I'm not sure which order of the logic the quiz is intended to exam. Things like truth value table is the most basic in the formal logic thus not that difficult. But when things go further, all the algebra structures like Hoare Calculus, Herbrand Universe, etc, etc are therein, one really needs hard work to get things straight.

[ February 16, 2005: Message edited by: Ellen Zhao ]

posted 10 years ago

Mm. I'd guess the quiz authors think a true nerd takes linear algrbra, whereas any would-be engineer takes differential equations.

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Originally posted by Ellen Zhao:

I'm not sure what the "theory and logic" concretely is in the quiz. Generally, discrete math is more difficult than non-discrete. Above linear algebra there's abstract algebra which, normally has contents like set theory, graph theory, number theory...Many fancy encoding algorithms are usually interleaving/non-linear, requires knowledge in abstract algebra to understand and implement. Algebra structure deals with computability and complexicity, which I feel is one of the most difficult parts in computer science. The formalisation of real-world, non-directly-mathematic problems is the task of formal logic. When problems are formalised with formal logic or dynamic logic (formal logic plus time), then the decidedness, completeness, uniqueness and efficiency of the solution can be mathematically proved or examed with things like deduction system. For relatively small-scale software system, good gut feel and experience are enough to keep the entropy low. But for large-scale software system, people had better resort to theoreticans and get some solid mathematical proof/exam on the architecture and algorithms...In fact things like time-prooved design patterns and enterprise architectures are nothing but good encapsulations for algebra structures.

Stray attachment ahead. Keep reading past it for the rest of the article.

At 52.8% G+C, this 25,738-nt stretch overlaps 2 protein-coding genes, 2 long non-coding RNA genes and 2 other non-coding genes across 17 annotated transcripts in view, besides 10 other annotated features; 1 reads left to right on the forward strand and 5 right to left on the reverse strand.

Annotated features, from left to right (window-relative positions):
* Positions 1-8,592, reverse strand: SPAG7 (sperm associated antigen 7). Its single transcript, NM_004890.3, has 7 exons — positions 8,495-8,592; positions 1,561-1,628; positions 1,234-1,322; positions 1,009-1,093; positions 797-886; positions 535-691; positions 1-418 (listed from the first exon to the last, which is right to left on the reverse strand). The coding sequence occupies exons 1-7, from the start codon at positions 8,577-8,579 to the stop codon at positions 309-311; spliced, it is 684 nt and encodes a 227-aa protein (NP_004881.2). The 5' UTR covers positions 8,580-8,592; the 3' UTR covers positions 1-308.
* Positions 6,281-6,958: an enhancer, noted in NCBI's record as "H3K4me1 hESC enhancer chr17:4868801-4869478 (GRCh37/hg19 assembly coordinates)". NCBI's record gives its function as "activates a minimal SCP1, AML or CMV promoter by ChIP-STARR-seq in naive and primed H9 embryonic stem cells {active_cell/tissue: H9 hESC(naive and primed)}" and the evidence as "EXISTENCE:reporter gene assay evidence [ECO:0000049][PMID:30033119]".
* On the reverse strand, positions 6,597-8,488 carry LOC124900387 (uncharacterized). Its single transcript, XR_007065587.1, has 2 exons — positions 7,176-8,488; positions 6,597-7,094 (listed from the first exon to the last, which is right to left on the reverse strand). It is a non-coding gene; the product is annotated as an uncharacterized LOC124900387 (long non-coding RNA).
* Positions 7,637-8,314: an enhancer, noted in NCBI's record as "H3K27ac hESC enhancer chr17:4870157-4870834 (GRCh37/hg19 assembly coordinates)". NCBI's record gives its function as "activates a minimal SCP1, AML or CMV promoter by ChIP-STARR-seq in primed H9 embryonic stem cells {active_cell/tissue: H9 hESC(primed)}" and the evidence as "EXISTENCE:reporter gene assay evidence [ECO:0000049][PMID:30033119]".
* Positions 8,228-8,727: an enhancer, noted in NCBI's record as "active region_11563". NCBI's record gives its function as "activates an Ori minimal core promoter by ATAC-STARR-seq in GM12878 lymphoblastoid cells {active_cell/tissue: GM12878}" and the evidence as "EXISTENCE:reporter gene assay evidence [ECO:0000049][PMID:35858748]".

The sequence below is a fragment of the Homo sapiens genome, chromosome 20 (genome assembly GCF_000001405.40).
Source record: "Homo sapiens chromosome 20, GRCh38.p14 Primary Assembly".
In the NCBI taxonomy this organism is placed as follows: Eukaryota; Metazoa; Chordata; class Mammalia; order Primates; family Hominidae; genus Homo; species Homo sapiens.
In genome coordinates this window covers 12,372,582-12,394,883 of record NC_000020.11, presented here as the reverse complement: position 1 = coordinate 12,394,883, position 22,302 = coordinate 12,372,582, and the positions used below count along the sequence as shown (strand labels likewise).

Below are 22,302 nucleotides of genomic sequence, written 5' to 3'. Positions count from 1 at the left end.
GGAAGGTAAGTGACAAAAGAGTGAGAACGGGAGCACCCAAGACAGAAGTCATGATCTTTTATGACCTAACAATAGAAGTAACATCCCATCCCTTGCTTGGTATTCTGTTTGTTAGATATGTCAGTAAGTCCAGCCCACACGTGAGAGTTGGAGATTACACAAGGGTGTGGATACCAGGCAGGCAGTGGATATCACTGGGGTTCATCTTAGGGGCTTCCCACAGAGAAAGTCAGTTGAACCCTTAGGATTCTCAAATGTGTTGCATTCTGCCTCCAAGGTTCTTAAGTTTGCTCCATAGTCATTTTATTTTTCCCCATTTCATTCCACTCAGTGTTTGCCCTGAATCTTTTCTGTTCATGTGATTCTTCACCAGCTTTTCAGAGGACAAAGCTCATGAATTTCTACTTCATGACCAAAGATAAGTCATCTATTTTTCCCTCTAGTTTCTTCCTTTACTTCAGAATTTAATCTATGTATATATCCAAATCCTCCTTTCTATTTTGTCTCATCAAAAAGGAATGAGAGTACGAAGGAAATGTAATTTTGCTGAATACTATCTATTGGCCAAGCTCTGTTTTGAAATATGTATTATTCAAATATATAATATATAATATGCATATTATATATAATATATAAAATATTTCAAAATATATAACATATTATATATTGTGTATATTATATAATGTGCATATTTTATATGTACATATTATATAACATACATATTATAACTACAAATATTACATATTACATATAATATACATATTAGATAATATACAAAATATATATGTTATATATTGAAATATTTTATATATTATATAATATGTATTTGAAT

I'm not sure which order of the logic the quiz is intended to exam. Things like truth value table is the most basic in the formal logic thus not that difficult. But when things go further, all the algebra structures like Hoare Calculus, Herbrand Universe, etc, etc are therein, one really needs hard work to get things straight.

Mm. I'd guess the quiz authors think a true nerd takes linear algrbra, whereas any would-be engineer takes differential equations.

*Make visible what, without you, might perhaps never have been seen.*

- Robert Bresson